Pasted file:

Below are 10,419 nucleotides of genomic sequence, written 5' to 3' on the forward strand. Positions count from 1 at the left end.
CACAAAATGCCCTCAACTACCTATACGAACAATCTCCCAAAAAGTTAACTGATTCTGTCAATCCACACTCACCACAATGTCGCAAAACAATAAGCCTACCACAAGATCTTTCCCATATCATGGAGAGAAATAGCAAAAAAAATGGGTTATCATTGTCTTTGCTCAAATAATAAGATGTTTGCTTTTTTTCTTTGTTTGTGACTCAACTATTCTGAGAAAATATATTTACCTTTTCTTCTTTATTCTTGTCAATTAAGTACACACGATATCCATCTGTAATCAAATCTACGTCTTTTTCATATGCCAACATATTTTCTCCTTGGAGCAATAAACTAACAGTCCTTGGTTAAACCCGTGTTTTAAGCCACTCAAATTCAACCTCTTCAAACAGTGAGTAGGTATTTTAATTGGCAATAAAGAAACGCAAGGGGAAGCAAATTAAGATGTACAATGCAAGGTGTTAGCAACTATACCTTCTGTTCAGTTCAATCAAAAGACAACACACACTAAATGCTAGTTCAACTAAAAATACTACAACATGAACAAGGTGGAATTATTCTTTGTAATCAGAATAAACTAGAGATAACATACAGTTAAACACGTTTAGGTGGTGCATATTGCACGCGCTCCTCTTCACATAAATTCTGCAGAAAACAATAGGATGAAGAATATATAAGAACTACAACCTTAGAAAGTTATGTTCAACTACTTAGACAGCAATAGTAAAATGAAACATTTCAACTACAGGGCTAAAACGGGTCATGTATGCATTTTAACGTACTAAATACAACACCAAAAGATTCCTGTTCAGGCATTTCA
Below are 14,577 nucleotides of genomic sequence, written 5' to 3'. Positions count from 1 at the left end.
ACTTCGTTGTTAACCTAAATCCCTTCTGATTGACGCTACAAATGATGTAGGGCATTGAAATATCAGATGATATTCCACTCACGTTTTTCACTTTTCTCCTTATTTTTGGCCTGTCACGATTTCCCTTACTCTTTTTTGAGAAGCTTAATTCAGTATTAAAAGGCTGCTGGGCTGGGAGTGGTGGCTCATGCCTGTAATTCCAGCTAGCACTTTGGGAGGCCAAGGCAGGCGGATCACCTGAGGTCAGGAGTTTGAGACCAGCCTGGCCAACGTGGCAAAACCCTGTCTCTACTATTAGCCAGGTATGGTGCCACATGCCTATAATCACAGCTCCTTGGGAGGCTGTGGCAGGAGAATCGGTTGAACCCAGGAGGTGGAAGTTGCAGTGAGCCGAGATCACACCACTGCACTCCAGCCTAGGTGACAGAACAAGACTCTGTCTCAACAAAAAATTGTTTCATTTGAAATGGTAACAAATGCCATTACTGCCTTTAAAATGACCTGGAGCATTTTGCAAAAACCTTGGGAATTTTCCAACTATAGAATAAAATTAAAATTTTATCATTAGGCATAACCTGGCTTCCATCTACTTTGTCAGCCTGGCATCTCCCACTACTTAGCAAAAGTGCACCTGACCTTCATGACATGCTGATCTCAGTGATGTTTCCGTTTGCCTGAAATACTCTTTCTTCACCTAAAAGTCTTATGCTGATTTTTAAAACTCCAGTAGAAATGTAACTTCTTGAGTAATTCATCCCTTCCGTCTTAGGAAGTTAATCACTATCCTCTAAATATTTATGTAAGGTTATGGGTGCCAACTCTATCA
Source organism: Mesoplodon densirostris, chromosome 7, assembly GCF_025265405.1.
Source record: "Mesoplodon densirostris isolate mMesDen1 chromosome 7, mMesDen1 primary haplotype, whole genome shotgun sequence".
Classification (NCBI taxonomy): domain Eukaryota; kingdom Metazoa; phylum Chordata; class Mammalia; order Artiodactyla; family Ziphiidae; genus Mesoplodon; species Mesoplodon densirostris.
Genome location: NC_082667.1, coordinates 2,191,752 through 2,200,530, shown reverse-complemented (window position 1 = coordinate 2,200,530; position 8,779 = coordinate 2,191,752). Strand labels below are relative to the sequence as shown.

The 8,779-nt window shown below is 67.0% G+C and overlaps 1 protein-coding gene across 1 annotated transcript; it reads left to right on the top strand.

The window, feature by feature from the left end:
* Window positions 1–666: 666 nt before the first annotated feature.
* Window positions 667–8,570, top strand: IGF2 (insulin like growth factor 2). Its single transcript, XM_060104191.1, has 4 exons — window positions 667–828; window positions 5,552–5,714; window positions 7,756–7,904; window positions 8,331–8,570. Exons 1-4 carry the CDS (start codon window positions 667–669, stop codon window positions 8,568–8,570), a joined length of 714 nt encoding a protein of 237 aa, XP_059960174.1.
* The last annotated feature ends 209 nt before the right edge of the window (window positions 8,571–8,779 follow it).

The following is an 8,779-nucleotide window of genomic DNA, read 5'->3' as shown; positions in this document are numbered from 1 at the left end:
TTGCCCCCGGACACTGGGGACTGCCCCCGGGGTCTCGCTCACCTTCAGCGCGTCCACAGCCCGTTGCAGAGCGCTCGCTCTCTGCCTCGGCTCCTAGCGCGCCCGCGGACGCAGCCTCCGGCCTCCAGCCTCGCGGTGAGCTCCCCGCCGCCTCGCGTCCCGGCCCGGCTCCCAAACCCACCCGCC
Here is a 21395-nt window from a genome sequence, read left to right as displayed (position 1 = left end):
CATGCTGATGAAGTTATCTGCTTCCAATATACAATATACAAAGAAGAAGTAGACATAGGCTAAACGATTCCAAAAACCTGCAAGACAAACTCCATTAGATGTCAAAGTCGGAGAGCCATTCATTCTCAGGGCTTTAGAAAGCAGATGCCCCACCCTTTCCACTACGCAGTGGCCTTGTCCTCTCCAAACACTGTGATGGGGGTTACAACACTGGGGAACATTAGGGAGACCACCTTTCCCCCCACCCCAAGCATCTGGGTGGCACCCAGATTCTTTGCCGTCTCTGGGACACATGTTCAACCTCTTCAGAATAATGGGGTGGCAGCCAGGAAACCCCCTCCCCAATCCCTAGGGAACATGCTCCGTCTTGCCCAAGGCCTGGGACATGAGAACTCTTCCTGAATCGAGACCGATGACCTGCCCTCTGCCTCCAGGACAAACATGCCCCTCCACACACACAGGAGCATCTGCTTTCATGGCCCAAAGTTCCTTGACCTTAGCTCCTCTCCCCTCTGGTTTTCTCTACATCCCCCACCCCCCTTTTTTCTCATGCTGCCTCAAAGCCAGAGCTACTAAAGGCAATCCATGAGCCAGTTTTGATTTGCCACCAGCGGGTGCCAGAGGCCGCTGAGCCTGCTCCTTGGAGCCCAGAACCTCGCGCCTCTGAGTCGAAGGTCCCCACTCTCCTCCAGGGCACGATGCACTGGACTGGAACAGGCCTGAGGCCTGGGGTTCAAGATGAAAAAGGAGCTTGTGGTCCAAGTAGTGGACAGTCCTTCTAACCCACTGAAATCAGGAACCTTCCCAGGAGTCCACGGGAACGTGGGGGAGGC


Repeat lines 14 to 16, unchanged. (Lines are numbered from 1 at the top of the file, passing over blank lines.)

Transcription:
The following is an 8,779-nucleotide window of genomic DNA, read 5'->3' as shown; positions in this document are numbered from 1 at the left end:
TTGCCCCCGGACACTGGGGACTGCCCCCGGGGTCTCGCTCACCTTCAGCGCGTCCACAGCCCGTTGCAGAGCGCTCGCTCTCTGCCTCGGCTCCTAGCGCGCCCGCGGACGCAGCCTCCGGCCTCCAGCCTCGCGGTGAGCTCCCCGCCGCCTCGCGTCCCGGCCCGGCTCCCAAACCCACCCGCC
Here is a 21395-nt window from a genome sequence, read left to right as displayed (position 1 = left end):